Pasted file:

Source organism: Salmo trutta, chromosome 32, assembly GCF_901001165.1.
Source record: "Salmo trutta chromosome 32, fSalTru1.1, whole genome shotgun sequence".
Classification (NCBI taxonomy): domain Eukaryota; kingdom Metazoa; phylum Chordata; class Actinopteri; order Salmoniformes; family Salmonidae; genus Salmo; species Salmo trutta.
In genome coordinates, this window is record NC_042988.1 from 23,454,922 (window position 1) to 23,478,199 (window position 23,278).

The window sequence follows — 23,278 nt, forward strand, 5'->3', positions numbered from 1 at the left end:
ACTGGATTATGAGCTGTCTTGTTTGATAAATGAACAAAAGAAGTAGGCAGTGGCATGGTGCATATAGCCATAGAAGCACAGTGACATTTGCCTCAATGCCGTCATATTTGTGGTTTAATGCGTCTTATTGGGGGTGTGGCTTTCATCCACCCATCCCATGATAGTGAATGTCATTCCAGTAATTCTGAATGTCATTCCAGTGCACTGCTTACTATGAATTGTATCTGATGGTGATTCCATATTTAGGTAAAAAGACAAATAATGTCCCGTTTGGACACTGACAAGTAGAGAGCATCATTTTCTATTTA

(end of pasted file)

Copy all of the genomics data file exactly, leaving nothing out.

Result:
Source organism: Salmo trutta, chromosome 32, assembly GCF_901001165.1.
Source record: "Salmo trutta chromosome 32, fSalTru1.1, whole genome shotgun sequence".
Classification (NCBI taxonomy): domain Eukaryota; kingdom Metazoa; phylum Chordata; class Actinopteri; order Salmoniformes; family Salmonidae; genus Salmo; species Salmo trutta.
In genome coordinates, this window is record NC_042988.1 from 23,454,922 (window position 1) to 23,478,199 (window position 23,278).

The window sequence follows — 23,278 nt, forward strand, 5'->3', positions numbered from 1 at the left end:
ACTGGATTATGAGCTGTCTTGTTTGATAAATGAACAAAAGAAGTAGGCAGTGGCATGGTGCATATAGCCATAGAAGCACAGTGACATTTGCCTCAATGCCGTCATATTTGTGGTTTAATGCGTCTTATTGGGGGTGTGGCTTTCATCCACCCATCCCATGATAGTGAATGTCATTCCAGTAATTCTGAATGTCATTCCAGTGCACTGCTTACTATGAATTGTATCTGATGGTGATTCCATATTTAGGTAAAAAGACAAATAATGTCCCGTTTGGACACTGACAAGTAGAGAGCATCATTTTCTATTTA